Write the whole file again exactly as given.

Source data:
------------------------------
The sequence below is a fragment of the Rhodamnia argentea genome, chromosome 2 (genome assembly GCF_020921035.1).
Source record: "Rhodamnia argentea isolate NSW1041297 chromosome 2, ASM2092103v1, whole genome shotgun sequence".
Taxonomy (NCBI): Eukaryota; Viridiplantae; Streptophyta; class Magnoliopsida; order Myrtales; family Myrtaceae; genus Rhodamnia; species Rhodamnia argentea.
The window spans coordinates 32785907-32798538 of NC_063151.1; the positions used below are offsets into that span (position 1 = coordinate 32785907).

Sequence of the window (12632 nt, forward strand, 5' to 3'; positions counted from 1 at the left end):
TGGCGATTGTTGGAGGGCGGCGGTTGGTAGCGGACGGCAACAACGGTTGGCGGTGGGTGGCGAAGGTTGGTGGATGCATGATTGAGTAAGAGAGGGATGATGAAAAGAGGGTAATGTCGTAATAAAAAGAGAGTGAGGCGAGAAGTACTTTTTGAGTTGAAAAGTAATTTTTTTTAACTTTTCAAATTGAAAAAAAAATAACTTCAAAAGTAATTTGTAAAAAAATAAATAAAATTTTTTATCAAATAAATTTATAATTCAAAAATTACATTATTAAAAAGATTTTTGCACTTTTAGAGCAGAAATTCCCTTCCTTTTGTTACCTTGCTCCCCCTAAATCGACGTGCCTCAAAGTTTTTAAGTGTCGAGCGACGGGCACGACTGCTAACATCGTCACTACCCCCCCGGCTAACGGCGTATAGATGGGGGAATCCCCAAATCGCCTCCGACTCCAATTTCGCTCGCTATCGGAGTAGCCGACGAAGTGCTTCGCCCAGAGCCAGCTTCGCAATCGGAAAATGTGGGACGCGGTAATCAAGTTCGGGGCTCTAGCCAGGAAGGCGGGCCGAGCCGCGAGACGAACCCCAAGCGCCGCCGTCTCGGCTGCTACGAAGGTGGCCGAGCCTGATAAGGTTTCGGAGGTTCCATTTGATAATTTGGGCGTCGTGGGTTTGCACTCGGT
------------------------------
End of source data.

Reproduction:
The sequence below is a fragment of the Rhodamnia argentea genome, chromosome 2 (genome assembly GCF_020921035.1).
Source record: "Rhodamnia argentea isolate NSW1041297 chromosome 2, ASM2092103v1, whole genome shotgun sequence".
Taxonomy (NCBI): Eukaryota; Viridiplantae; Streptophyta; class Magnoliopsida; order Myrtales; family Myrtaceae; genus Rhodamnia; species Rhodamnia argentea.
The window spans coordinates 32785907-32798538 of NC_063151.1; the positions used below are offsets into that span (position 1 = coordinate 32785907).

Sequence of the window (12632 nt, forward strand, 5' to 3'; positions counted from 1 at the left end):
TGGCGATTGTTGGAGGGCGGCGGTTGGTAGCGGACGGCAACAACGGTTGGCGGTGGGTGGCGAAGGTTGGTGGATGCATGATTGAGTAAGAGAGGGATGATGAAAAGAGGGTAATGTCGTAATAAAAAGAGAGTGAGGCGAGAAGTACTTTTTGAGTTGAAAAGTAATTTTTTTTAACTTTTCAAATTGAAAAAAAAATAACTTCAAAAGTAATTTGTAAAAAAATAAATAAAATTTTTTATCAAATAAATTTATAATTCAAAAATTACATTATTAAAAAGATTTTTGCACTTTTAGAGCAGAAATTCCCTTCCTTTTGTTACCTTGCTCCCCCTAAATCGACGTGCCTCAAAGTTTTTAAGTGTCGAGCGACGGGCACGACTGCTAACATCGTCACTACCCCCCCGGCTAACGGCGTATAGATGGGGGAATCCCCAAATCGCCTCCGACTCCAATTTCGCTCGCTATCGGAGTAGCCGACGAAGTGCTTCGCCCAGAGCCAGCTTCGCAATCGGAAAATGTGGGACGCGGTAATCAAGTTCGGGGCTCTAGCCAGGAAGGCGGGCCGAGCCGCGAGACGAACCCCAAGCGCCGCCGTCTCGGCTGCTACGAAGGTGGCCGAGCCTGATAAGGTTTCGGAGGTTCCATTTGATAATTTGGGCGTCGTGGGTTTGCACTCGGT